Cable steer motors are a great motor but standing on a big bulky pedal in rough saltwater conditions is often a lot easier said than done. Wireless technology negates the use of cumbersome cables and a flatter foot pedal for more control has really propelled the popularity of these types of models.

These motors have a bit more to look after on them due to the wireless technology than the cable steers and require a bit more care. The foot pedal is the main part of the motor that requires special attention. You really need to give it a good wash in soapy water and then allow it to stand on its side allowing the excess water to drain.

This ensures that the contacts on the inside remain clean and responsive. If you leave the foot pedal lying flat on your boat then small particles of mud, salt or even small stones will settle in the gaps and will start to wear the surface thus slowly destroying the contacts.

It sounds like a bit of an effort but realistically is not too hard to achieve. Similarly, products like CRC sprays that aid lubrication can be corrosive to the plastic insulation in the contacts and break them down over time. They also often form a tacky substance once they have dried causing particles of salt, sand and small stones to stick to them, once again wearing the working parts.

Stowage while travelling

Electric motors generally incorporate a system that they clip into while not being used. If care is not taken to ensure that they clip them all the way in, then they could pop out while travelling. This is not something that happens very often but did happen to a mate of mine on his way to the river at 3am in the morning. Suffice to say that he didn’t use his electric that day and found it on his way back down the highway in several pieces.

To stop this from happening, you need to get into the habit of moving the depth adjustment collar up snug against the steering motor. If the electric does pop out of the clip it won’t drop down all the way, but simply be in the drive position with all the working parts far from the water, or the road, out of harms way.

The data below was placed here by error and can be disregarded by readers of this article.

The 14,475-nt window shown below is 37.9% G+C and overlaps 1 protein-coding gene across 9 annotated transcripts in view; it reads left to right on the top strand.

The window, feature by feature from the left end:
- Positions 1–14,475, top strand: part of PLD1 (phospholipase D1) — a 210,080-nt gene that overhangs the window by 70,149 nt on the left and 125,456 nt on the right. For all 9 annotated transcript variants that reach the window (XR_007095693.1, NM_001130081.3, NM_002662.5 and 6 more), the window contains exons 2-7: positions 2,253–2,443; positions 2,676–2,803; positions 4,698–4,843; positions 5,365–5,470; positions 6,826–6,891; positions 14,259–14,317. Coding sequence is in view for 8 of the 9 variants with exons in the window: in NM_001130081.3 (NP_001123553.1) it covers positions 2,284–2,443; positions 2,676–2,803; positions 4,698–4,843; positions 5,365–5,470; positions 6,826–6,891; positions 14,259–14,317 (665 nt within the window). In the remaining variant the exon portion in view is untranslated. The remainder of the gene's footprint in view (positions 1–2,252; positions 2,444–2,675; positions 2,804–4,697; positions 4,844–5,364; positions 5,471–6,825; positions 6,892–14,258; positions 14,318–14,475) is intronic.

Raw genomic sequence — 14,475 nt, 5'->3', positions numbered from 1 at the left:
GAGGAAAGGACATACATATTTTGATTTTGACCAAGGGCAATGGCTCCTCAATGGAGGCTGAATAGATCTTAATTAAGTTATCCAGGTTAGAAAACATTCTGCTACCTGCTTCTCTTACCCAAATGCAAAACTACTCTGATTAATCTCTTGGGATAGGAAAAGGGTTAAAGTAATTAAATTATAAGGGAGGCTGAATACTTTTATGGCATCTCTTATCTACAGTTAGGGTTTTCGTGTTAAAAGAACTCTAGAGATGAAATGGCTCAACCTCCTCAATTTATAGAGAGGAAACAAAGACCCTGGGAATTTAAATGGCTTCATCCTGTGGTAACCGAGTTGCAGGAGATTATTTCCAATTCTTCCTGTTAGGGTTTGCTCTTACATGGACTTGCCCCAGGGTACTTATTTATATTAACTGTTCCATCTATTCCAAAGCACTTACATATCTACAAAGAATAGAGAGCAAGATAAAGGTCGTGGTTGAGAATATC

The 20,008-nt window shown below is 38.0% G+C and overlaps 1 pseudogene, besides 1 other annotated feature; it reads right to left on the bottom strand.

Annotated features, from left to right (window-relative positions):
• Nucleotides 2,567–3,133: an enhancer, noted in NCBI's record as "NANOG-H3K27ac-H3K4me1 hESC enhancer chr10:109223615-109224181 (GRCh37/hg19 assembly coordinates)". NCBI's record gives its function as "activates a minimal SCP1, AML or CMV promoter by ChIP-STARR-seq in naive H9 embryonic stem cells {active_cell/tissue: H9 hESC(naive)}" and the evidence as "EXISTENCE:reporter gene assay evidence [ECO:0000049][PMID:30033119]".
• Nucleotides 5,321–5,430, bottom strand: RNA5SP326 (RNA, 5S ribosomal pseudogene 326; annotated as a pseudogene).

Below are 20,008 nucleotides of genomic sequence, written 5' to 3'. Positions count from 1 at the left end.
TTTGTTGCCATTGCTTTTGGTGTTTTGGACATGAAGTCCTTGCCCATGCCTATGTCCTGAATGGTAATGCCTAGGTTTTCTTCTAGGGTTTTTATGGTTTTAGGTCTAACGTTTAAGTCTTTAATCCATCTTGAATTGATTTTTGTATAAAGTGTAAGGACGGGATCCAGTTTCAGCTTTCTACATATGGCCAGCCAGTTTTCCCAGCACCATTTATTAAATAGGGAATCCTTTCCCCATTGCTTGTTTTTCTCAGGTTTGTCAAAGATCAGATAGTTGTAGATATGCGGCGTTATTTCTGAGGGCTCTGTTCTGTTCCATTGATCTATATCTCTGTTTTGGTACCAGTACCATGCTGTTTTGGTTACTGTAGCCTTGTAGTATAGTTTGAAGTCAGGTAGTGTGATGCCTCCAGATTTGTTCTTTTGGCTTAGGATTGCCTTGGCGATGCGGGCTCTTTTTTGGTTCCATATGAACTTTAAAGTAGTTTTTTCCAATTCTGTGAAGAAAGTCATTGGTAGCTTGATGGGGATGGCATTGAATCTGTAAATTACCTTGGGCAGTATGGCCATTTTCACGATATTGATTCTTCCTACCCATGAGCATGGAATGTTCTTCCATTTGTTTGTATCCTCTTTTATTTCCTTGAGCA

Some of the electric motors on the market incorporate an autopilot function, which means that they have a built-in compass. These compasses are obviously not bulletproof and are stored in the head of the motor.

Try to mount the motor in a way that the head cannot bash against a railing or the gunnels of the boat. This will stop the compass from being damaged in rough weather or when trailering the vessel down a bumpy road for a lengthy trip.


When setting up your electric motor, the positioning of the batteries is not always up to you. The size of the boat may dictate where the battery or batteries have to be installed. This might mean that you need to extend your battery leads. If this is the case, then always use good quality tinned wire to the specs that are needed or, even better, slightly over spec.

The more you lengthen the wire the more it will affect your voltage and thus affect the performance of the motor and its life.


If you do experience a problem with your electric motor then get it looked at by a qualified person immediately. The problem might be quite small and a fairly quick and easy fix. If you keep using the motor in the hope that the problem will fix itself or go away then you are fooling yourself. It will only do more damage to the other working parts and cost more to fix in the long run.

Hopefully some of these helpful hints will help you to look after your electric motor a bit better and add to its life span.

Good fishing.